The first thing I noticed about Cedric Dipanda, the newest member of the Rochester Yellowjackets basketball team, were his hands. They’ve been measured 11.75 inches, from the base of his palm to the tip of his middle finger. When he debuts in the NBA, as he’s expected to after his freshman season at UR, those will be the biggest hands in the league since the NBA started recording such vitally important information. But what’s so remarkable about his hands is the surgical precision with which he’s able to maneuver those bad boys. I saw him spin a CHM 171 textbook on his pinky while he unwrapped a burrito with the same hand.

Until recently, all we knew at Campus Times was that Cedric’s game has been described as a cross between Ray Allen, Shaq, and Lebron. We heard he could shoot threes at a 50% clip, dunk from behind the free throw line, and hit the top of the backboard with his forearm. Not to mention he’s been working with NBA legend Hakeem Olajuwon on his post game – however, at press time, we were told Olajuwon quit the game of basketball forever, saying, “There is nothing left to teach him. He has become Death, Destroyer of the Paint.”

I wasn’t even supposed to see Cedric this week. He’s been living off-campus in a fully furnished penthouse in Pittsford to avoid being mobbed when he steps on campus – he’s also taking his classes online. But I knew I had to get the scoop. I fought tooth and nail with dozens of administrators who told me “What?” and “Do I need to call MERT?” Finally, I decided to go straight to the top. Here’s a transcription of my conversation with President Joel Seligman:

Seligman: Excuse me? How did you get in here?

After that there’s a lot of muffled yelling and shuffling. Long story short, Joey called security and I got kicked out of UR, as if that was gonna stop me from finding Cedric. Joey didn’t notice that I swiped an entire cabinet with files labeled “TOP SECRET” from his office.

He’s soft-spoken, and still largely unfamiliar with American culture, but when I knocked on his door last Saturday morning, Sept. 27 around 6:00am bearing Blimpie’s, he let me right in. It helped that I told him I was with ResLife, but whatever.

His struggles with English were apparent. Here’s a transcription of a section of our interview:

Dipanda: …And truthfully, I don’t think I could adequately explain the extent to which I’m grateful towards the University of Rochester. It makes me proud to be human, you know, when I see what lengths people are willing to go to for other people, and not for personal gain, but because they recognize the inherent goodness in doing something like that…I’m here for Optics. I spent time in high school traveling from my home in Yaoundé, Cameroon, to internships at the Harvard Quantum Optics Center and the Max Planck Institute of Quantum Optics, in Garching. Beautiful city. I did a lot of work studying single atoms in optical resonators as a platform for quantum repeaters.

Bernstein: (Wiping Blimpie’s from my face) I’m sorry, um, do you have, like, a translator or something? (Sounds of wild motioning, exhortations to “SPEAK. ENGLISH.”)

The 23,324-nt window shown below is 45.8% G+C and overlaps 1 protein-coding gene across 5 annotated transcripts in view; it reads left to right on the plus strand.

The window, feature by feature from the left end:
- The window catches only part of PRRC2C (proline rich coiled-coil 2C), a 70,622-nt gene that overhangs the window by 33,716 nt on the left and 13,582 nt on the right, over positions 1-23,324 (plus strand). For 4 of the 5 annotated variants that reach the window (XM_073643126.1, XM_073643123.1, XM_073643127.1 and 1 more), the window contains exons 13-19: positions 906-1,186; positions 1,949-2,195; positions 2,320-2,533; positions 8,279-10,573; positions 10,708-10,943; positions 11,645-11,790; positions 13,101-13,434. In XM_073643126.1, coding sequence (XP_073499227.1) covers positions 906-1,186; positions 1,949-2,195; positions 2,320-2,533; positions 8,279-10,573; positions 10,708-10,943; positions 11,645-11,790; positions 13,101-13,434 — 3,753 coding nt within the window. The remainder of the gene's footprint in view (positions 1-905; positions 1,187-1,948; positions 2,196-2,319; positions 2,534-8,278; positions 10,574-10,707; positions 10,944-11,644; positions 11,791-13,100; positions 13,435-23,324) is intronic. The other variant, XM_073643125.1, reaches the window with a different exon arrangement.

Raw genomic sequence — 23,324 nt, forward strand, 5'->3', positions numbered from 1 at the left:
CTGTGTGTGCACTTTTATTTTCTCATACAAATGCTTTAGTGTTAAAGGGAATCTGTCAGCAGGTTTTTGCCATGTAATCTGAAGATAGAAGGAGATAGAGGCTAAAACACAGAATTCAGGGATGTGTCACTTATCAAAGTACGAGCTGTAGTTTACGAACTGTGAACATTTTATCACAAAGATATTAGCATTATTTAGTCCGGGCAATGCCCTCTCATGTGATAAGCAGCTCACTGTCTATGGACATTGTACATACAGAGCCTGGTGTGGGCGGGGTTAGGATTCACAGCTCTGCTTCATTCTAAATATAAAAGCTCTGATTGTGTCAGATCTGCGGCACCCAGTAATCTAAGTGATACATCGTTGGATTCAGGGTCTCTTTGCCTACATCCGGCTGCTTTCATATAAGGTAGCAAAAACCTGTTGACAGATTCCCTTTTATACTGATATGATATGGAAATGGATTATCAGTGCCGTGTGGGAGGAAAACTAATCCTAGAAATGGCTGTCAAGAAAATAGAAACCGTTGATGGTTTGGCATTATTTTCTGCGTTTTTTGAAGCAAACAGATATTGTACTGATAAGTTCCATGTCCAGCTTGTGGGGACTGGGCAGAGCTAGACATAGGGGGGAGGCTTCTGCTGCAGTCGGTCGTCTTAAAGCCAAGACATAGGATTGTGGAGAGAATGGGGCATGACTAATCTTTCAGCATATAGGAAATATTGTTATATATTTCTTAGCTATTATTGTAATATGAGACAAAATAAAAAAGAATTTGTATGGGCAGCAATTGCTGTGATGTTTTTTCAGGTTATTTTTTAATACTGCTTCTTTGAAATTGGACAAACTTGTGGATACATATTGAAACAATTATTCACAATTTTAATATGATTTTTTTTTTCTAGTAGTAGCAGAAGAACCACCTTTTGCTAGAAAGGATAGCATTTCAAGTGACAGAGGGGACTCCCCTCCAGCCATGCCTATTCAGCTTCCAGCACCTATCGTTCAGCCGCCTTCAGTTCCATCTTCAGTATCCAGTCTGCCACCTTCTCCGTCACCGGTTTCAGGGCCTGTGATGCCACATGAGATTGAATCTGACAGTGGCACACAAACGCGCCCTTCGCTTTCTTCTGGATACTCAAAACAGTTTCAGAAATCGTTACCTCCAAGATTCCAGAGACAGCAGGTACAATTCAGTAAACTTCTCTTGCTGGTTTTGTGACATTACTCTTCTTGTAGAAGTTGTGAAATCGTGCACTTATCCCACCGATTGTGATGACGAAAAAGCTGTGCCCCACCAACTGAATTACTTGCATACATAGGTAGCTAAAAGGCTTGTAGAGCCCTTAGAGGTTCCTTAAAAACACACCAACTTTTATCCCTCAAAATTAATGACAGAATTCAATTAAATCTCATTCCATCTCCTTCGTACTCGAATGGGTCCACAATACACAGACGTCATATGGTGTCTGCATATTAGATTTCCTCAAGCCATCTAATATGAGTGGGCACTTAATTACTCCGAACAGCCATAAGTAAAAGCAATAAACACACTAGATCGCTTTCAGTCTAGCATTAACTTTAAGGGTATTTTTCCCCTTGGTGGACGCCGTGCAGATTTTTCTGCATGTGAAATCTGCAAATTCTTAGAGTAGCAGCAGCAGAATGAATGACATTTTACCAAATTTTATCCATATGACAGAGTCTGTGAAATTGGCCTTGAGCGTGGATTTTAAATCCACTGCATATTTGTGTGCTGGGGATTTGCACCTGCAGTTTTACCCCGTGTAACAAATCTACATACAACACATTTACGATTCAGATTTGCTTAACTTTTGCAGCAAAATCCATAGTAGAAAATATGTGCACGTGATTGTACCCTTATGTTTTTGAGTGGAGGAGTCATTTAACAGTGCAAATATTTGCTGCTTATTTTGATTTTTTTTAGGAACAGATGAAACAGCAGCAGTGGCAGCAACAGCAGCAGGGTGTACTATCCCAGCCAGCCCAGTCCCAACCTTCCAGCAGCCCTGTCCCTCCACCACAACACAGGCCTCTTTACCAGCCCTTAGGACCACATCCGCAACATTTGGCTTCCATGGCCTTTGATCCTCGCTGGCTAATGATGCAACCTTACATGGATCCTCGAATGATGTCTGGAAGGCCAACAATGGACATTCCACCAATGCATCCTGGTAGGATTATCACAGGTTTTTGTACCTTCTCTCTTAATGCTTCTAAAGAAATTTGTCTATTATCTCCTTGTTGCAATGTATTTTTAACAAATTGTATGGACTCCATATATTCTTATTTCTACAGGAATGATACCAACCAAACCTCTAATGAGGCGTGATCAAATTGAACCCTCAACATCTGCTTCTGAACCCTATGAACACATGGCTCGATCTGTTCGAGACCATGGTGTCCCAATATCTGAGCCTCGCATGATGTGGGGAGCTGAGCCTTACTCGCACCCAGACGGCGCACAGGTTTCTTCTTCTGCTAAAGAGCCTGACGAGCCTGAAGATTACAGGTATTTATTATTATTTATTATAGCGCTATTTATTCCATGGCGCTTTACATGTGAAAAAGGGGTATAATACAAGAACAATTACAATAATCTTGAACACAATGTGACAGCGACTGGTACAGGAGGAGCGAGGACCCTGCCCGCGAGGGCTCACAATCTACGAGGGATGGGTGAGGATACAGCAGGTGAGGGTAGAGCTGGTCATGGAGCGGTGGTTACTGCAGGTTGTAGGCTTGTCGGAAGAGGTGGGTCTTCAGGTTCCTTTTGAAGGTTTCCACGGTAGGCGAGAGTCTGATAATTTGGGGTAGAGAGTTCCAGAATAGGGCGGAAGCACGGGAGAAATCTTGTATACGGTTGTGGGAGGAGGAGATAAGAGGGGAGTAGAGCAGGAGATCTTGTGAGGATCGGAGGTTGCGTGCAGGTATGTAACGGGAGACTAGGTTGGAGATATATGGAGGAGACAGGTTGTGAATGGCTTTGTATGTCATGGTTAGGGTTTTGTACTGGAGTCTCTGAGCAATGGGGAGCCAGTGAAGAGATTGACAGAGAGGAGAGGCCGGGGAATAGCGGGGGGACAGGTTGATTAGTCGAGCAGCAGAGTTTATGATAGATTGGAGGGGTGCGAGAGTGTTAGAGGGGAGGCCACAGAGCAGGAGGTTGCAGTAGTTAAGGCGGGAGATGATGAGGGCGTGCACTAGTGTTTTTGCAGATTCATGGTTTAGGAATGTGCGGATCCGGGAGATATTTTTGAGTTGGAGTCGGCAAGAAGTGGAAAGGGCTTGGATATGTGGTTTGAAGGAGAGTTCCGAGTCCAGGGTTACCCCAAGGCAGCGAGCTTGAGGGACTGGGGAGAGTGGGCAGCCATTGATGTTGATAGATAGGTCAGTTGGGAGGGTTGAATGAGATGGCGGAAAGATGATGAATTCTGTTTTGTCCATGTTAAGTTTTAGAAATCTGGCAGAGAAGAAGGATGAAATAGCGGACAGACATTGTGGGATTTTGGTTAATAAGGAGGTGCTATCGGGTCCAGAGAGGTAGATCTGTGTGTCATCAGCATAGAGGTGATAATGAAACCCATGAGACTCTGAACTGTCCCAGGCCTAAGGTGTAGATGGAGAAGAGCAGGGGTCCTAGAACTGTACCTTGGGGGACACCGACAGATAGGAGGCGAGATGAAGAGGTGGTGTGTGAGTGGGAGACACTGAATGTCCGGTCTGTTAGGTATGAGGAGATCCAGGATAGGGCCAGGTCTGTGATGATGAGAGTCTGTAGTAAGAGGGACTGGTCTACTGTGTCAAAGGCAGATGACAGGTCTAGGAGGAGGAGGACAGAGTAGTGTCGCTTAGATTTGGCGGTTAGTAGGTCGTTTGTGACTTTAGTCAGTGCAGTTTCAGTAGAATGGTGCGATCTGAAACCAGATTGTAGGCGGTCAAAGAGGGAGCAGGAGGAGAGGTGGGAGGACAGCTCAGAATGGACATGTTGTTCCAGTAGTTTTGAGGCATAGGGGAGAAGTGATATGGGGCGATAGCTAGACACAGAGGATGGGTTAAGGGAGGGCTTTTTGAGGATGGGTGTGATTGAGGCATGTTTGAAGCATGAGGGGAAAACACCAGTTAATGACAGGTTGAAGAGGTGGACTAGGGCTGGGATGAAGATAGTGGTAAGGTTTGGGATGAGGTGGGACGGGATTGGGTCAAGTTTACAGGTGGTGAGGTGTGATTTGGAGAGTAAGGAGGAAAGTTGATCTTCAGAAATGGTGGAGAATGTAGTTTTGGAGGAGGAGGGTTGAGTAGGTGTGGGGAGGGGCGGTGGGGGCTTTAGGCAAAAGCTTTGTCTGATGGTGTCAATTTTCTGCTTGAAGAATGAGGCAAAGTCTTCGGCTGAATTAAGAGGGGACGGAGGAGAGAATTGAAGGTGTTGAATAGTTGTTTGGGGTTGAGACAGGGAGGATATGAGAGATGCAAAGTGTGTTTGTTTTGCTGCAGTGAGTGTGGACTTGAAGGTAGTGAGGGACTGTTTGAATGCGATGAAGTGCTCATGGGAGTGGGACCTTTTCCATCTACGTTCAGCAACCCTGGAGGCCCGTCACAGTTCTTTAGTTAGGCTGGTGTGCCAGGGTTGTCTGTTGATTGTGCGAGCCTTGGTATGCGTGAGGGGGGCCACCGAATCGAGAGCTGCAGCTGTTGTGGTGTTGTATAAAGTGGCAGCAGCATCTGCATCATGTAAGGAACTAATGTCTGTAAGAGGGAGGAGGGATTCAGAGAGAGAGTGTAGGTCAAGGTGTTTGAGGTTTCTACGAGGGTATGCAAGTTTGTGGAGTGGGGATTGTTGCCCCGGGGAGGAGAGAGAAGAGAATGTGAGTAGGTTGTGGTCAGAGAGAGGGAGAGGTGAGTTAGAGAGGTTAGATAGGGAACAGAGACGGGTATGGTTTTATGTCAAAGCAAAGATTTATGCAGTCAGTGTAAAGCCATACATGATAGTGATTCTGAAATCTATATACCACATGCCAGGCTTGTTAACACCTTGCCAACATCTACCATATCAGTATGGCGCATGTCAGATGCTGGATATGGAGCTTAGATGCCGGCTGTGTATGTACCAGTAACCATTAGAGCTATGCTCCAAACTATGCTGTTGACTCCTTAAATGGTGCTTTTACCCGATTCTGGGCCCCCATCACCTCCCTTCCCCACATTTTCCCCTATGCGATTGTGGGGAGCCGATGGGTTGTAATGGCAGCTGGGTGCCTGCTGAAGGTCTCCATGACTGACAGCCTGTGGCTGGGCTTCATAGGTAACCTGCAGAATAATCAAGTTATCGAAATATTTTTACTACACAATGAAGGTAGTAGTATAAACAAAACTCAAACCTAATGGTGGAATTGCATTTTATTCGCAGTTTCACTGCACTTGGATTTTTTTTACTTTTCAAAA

Linguistic struggles aside, I was able to see what Rochester basketball head coach Luke Flockerzi saw in Cedric.

I interviewed Coach Flockerzi via text:

BERNSTEIN: Hey

FLOCKERZI: Who is this?

BERNSTEIN: UR WORST NIGHTMARE

BERNSTEIN: JK. I’m with the campus limes.

BERNSTEIN: I have questions about Cedric

BERNSTEIN: LOL! Campus limes!

BERNSTEIN: Ducking autocorrect.

BERNSTEIN: I meant dimes!

BERNSTEIN: Times!

FLOCKERZI: Please delete this number.

And continued via FaceTime, from a different number. Flockerzi couldn’t get his words out fast enough. “Obviously he’s an incredible player,” said Flockerzi, “and yeah, that’s all I’ve got to say for now.”

Cedric told me that Flockerzi and his recruiting staff “couldn’t have been more accommodating,” which I’m told means something positive in whatever language they speak in Cameroon. “I mean, I knew I was good. I was already playing professionally in Cameroon, in addition to the optics work. My first season, I averaged 48 points, 22 rebounds, and 9 blocks a game, which doesn’t sound like much, but I’m proud to say I did that on a torn ACL. Anyway, Coach Flockerzi saw me run the length of the floor and dunk over the entire Cameroonian national team, and five minutes later he offered me a scholarship while I was still sitting on the bench.” You’re just gonna have to put that one in Google Translate because it’s all Roman to me.

I sidled up to several UR basketball players at Wilson Commons who couldn’t have been happier talking about their new teammate. Most of them told me they had class, which I thought was weird because it was after 11:00 on a Friday night, but hey, athletes, right? I was able to get senior guard Kevin Sheehy for a quick interview:

Bernstein So how are you feeling about Cedric?

Sheehy: Ah, good, I guess, man. I mean we’ve heard he’s real good but we haven’t started practice yet, so I don’t – did you just take a bite out of my burger?

Bernstein: Hgkfhkfh.

Sheehy: Dude.

Bernstein: Also hey, you goin’ to Sig Chi?

It’s been a wild week tracking down Cedric and the team. I’ve learned a lot about myself, and the power of friendship. I made a friend for life in Joey, and I think the guys at Sig Chi thought I was pretty chill. You can see Cedric play in the first Rochester basketball game of the year at home against Nazareth College on Saturday, Nov. 15 at 7:00pm.

Bernstein is a member of
the class of  2018.  



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